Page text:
Across the parking lot of Foellinger Theater and under the gaze of Tek Venture’s Phoenix parade float, I chatted with local metalsmith and musician, Topher Beyer. We sat on the hood of his Mustang, the sky poised to unleash its heavy humidity on us at any moment. I quickly jump into questions feeling the urgency to finish before the storm hits. Topher is a reluctant artist, but his talent for metal work and fabrication was sought after by Daniel Church, when Fort Wayne HOTC needed a tangible, dimensional logo made for its TRF event. Since he has finished the sign, additional offers from the community have squeaked into his inbox. He seems a bit surprised, and his genuine humility and desire to grow and create shines through. He shyly admits that he’s been overwhelmed by the positive response he’s been shown by the city.
This husband and father of two, fell into metalsmith art and fabrication by starting a job at ETA Engineering in Avilla, IN. He learned to weld and do blacksmith work. Topher loves new ways to work with metal, and by experimenting with different materials on lunch breaks, he discovered a new way to, as he explains, “do art, with a purpose.” I ask if his boss is cool with creativity in the work space, and he happily nods his head “yes”. I ask if I can include that, and he continues, “Oh yeah, they’ve been great, very supportive company. I just have to buy supplies and stuff, but I can try different things and work on projects here, that I can’t do at home.” Speaking of home, Topher’s two sons have taken up the creative flag and are proudly waving it. He excitedly whips out his phone and starts showing off pictures of his boys, six and seven, excitedly making and selling cats, turtles, dinosaurs and flowers. “They draw it out, I cut it and they weld and paint them.”
Art and music have a long tradition in this family. Topher’s mother encouraged him to pursue art by sending him to The St. Francis Summer Art Program and he’s won a Gold Key Scholastic Award. She also sent him to F.A.M.E. Camp and extra art classes offered in town. His mother was a talented portrait artist hobbyist and his grandfather drew cartoons for military publications and newsletters, along with his own hobby of woodworking. Topher’s father, an avid fan of music and an engineer, passed when he was a teen, and after that he really fell in love with creating music. He elaborates on making music and creating metal art as, “my way of feeling close to him… feel like if he was here, we’d be learning together and it would be pretty great.” Topher Beyer is an all-around family man and creative spirit. He also wears his heart on his sleeve as he gushes about his wife when I ask about what kind of colors he gravitates towards, “Oh, I like vibrant colors, my wife is wearing these really bright, vibrant shades of lipstick and they look amazing!” I ask if she gets in on the art, too? “Not really”, he says with a smile, “but she’s the brains behind everything.”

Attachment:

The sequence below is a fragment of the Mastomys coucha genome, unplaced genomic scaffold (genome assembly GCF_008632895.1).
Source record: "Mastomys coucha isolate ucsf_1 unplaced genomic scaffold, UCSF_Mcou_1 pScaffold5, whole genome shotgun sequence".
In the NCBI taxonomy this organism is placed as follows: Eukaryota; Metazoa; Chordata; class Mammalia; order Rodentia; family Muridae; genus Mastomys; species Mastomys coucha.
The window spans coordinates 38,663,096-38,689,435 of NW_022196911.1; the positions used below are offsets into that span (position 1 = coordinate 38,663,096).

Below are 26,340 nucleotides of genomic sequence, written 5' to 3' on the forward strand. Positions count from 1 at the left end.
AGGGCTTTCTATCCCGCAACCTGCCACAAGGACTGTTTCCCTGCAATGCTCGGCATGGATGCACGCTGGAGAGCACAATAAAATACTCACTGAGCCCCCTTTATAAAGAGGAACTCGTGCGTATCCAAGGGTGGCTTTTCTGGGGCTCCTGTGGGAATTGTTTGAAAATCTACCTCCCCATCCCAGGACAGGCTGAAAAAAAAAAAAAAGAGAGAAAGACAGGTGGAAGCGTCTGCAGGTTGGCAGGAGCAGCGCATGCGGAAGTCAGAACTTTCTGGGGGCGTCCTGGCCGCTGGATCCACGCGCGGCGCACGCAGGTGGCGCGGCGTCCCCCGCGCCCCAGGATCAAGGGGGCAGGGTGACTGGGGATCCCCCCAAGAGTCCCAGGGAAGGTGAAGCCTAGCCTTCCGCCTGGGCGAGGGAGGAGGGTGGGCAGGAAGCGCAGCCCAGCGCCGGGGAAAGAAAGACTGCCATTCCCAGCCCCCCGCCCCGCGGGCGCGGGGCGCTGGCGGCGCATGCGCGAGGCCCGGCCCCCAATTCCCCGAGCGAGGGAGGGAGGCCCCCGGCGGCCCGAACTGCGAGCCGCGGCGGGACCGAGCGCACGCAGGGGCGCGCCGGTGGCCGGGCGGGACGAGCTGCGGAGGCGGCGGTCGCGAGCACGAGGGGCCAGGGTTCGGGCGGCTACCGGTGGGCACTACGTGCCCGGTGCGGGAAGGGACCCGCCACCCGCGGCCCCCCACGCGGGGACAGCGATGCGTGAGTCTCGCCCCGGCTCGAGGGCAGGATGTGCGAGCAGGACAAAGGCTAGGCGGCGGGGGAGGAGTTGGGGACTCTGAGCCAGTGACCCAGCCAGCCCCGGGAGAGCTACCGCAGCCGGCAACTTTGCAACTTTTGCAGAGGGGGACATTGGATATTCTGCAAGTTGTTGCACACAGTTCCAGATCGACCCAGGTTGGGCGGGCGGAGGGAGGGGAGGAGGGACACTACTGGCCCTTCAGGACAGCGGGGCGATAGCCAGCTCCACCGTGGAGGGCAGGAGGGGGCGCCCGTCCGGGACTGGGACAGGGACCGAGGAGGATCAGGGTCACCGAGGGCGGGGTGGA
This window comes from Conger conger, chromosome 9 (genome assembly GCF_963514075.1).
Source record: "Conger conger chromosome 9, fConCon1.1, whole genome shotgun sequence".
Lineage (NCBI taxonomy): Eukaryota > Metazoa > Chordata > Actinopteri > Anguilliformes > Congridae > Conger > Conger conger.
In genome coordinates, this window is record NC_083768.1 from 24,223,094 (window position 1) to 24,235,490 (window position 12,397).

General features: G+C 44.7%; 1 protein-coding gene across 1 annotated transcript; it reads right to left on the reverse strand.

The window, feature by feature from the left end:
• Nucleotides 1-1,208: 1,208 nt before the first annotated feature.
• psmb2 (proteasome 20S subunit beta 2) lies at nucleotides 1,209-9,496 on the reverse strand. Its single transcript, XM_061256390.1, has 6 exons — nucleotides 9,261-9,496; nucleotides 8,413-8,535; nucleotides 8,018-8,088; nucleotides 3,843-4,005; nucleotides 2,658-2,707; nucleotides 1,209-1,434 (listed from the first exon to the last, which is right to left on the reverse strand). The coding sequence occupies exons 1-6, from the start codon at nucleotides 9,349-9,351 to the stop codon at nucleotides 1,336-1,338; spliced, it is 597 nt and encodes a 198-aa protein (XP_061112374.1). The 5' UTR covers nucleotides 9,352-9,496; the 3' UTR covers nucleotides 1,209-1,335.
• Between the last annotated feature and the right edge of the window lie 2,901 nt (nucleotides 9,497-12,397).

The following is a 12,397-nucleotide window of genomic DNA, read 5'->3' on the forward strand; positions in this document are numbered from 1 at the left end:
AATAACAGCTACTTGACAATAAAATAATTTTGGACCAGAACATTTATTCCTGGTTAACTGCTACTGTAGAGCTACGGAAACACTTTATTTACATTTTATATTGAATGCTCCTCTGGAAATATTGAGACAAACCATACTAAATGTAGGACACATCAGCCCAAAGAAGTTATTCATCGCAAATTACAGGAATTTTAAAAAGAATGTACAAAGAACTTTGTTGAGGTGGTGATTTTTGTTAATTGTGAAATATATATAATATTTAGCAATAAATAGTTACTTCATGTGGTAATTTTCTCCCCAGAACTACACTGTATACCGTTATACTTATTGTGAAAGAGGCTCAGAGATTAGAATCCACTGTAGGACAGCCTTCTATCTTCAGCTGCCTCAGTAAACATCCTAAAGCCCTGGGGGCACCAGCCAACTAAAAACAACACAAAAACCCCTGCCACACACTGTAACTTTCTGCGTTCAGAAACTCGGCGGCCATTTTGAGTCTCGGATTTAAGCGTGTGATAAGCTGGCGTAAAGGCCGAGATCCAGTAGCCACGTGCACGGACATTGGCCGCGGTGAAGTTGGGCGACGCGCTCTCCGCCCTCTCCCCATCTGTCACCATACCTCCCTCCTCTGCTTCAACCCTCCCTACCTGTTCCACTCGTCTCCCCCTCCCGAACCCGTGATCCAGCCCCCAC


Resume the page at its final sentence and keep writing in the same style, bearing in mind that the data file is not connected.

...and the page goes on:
Between working at his home workshop, which includes two welders, two air compressors, a forge anvil and various other tools, and his job’s cutting tools, he is also trying to add some studio space for his musical project The Paper Heart. As he becomes more recognized in the Fort Wayne art scene as a talent to watch, he also finds himself in the local art show world and his hope for Fort Wayne is that it offers more places to showcase a diverse range of art. He knows that new artists are often intimidated by new places and also can feel like a bit of an annoyance to established artists. He’s enjoying the wave of art collectives putting on shows and pop-up shows in non-traditional establishments. He also hopes Fort Wayne art galleries put on more multiple artist shows, because he explains, “it’s incredible how many people know each other and that they are so connected. It’s a great place for art.”
Written By: Chele Heck